... is practically free from blight; the coddling moth is under perfect control. There is nothing, Mr. Pederstone, and you know it too, nothing in the world to prevent the Valley's production of fruit from increasing year by year as the younger orchards come to bearing age and fresh orchards ...
— The Spoilers of the Valley • Robert Watson

... believe in God I do believe in avenging gods Who plague us for sins we never sinned But who avenge us. That's why I'll never have a child, Never shut up in a chrysalis in a match-box For the moth to spoil and crush its bright colours, Beating its ...
— Confessions of a Book-Lover • Maurice Francis Egan

... bees clean out the cells after the young bees are born, and make them fit to receive honey, while others guard the entrance of the hive to keep away the destructive wax-moth, which tries to lay its eggs in the comb so that its young ones may feed on the honey. All industrious people have to guard their property against thieves and vagabonds, and the bees have many intruders, such as wasps and snails and slugs, which creep ...
— The Fairy-Land of Science • Arabella B. Buckley

... sat on a heavy cross-beam and looked down upon the packed contents while into her nostrils crept subtly the odour of old herbs and spicy defences against moth and mould which had been renewed from time to time through the lagging decades until her ...
— The Roof Tree • Charles Neville Buck

... Alden's comment. "God! Imagine having one of those great things swooping down on you. Hey, Alden, look at that big devil over there! He must have a wing spread of thirty feet. Big as a Moth plane, isn't he?" ...
— Astounding Stories, March, 1931 • Various

... the midst of a curious litter. Clusters of dried herbs hung from the ceiling, and all among them were clumps of old boots, shriveled skins, battered pans, scrap-iron, sheep-skins, useless touloupes, and on the floor musty old clothes, moth-eaten furs, and sheep-skin coats that even a moujik of the swamps would not have deigned to wear. Here and there were old teeth, ragged finery, dilapidated hats, and jars of strange herbs ranged upon some rickety shelving. Between the set ...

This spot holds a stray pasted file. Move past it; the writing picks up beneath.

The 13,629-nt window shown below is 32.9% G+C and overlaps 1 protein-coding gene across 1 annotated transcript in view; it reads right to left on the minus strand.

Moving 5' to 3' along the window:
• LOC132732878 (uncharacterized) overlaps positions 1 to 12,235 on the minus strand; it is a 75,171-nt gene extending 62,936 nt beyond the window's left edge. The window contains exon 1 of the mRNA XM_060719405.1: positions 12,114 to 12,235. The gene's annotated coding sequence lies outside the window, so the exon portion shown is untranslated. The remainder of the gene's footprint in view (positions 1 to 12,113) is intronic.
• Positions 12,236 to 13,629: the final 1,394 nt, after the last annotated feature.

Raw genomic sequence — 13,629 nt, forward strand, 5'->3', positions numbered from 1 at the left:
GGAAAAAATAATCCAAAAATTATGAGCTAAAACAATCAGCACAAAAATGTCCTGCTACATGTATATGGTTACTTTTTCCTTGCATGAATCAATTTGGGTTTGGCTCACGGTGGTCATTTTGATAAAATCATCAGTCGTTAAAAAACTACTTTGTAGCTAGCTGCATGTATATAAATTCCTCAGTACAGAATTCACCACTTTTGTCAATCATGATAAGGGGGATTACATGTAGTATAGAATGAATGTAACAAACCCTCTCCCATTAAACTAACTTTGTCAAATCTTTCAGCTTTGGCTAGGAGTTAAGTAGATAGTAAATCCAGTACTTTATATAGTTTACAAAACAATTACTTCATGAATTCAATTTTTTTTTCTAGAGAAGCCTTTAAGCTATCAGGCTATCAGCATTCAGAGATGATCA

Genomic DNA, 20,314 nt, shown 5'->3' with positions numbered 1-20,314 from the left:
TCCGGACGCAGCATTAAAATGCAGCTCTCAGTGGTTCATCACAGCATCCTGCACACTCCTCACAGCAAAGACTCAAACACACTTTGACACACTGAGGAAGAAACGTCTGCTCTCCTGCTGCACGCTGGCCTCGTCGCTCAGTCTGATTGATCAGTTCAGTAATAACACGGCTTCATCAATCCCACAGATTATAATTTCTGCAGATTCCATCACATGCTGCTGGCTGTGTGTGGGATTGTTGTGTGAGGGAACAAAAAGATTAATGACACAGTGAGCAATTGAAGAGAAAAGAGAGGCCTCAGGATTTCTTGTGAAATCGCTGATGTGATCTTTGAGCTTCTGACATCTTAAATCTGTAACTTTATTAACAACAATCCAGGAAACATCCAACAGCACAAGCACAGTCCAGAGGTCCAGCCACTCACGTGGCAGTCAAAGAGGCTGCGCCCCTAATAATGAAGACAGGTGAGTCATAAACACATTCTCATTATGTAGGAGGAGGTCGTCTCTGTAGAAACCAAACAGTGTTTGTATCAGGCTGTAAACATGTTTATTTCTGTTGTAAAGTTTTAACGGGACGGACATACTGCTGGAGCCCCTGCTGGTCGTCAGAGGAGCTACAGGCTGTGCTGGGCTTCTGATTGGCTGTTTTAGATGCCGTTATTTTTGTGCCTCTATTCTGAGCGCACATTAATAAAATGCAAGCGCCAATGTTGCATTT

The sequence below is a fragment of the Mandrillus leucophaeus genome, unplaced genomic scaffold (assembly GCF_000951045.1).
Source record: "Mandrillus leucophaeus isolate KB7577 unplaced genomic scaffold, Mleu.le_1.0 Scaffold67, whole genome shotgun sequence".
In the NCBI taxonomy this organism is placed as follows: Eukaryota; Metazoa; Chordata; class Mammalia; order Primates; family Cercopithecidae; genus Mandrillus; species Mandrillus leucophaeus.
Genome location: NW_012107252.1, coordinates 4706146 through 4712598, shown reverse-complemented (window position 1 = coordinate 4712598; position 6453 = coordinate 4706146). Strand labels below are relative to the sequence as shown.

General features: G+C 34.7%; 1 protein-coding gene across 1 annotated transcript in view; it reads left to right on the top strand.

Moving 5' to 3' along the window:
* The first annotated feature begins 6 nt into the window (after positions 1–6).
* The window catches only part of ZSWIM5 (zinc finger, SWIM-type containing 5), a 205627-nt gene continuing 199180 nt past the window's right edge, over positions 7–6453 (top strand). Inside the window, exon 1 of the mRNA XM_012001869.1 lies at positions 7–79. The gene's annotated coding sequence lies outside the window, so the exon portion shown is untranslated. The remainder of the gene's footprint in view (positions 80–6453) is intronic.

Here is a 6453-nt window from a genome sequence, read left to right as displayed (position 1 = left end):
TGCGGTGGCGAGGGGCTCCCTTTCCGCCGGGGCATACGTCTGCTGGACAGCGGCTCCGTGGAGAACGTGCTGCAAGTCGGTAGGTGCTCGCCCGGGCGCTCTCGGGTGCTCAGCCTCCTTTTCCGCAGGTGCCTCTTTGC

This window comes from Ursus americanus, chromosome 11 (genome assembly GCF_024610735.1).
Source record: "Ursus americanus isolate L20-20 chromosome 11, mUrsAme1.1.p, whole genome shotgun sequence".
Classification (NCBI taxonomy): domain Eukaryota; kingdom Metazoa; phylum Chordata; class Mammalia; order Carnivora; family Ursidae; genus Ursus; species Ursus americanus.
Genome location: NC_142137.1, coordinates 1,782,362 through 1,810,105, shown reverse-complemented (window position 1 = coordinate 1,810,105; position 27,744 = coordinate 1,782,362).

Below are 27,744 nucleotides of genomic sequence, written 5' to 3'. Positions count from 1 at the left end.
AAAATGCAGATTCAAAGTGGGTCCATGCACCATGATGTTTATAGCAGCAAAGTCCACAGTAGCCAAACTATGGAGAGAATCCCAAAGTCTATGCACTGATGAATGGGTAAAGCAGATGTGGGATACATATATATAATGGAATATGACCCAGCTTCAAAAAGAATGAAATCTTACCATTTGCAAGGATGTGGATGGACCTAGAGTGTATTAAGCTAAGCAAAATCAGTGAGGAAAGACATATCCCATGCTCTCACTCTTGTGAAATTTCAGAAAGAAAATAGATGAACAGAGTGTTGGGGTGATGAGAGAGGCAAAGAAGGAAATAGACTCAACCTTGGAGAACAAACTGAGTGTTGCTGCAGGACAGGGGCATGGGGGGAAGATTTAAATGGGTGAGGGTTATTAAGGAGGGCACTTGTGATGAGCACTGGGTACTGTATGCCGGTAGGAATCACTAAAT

— The Secret of the Night • Gaston Leroux

... across the middle of the wings there is a whitish line shading off into a clay-colored border. In the centre of each wing there is a long reddish-white spot, and on the tip of each fore-wing is a dark bluish eye. On the head are delicate feathered antennae. Mamma found a picture of the moth in a book. We are sure it belongs to the genus Attacus, and we think it is the kind called ...
— Harper's Young People, September 21, 1880 - An Illustrated Weekly • Various

... but, oddly enough, most of them paid or promised to do so. For instance, she had started a grove of paper-shelled pecans, which was soon due to bear; the ranch house and its clump of palms was all but hidden by a forest of strange trees, which were reported to ripen everything from moth-balls to bicycle tires. Blaze Jones was perhaps responsible for this report, for Alaire had shown him several thousand eucalyptus saplings and ...
— Heart of the Sunset • Rex Beach

... Caterpillar's gluey thread; 495 Chase the fierce Earwig, scare the bloated Toad, Arrest the snail upon his slimy road; Arm with sharp thorns the Sweet-brier's tender wood, And dash the Cynips from her damask bud; Steep in ambrosial dews the Woodbine's bells, 500 And drive the Night-moth from her honey'd cells. So where the Humming-bird in Chili's bowers On murmuring pinions robs the pendent flowers; Seeks, where fine pores their dulcet balm distill, And sucks the treasure with proboscis-bill; 505 Fair CYPREPEDIA ...
— The Botanic Garden - A Poem in Two Parts. Part 1: The Economy of Vegetation • Erasmus Darwin

... I will anticipate so far as to say that, in my view, the question must be negatived. At any rate, we must exclude all creeds which tolerate the idea of a creation in the popular sense of the word, or of a final catastrophe. True, the individual objects, great or small, from a galaxy to a moth, which have to us apparently a separate existence, have all been evolved out of preceding modes of being, by a process which seems to us to involve a beginning, and to ensure an end. But in the view of Pantheism, properly so-called, the transference ...
— Pantheism, Its Story and Significance - Religions Ancient And Modern • J. Allanson Picton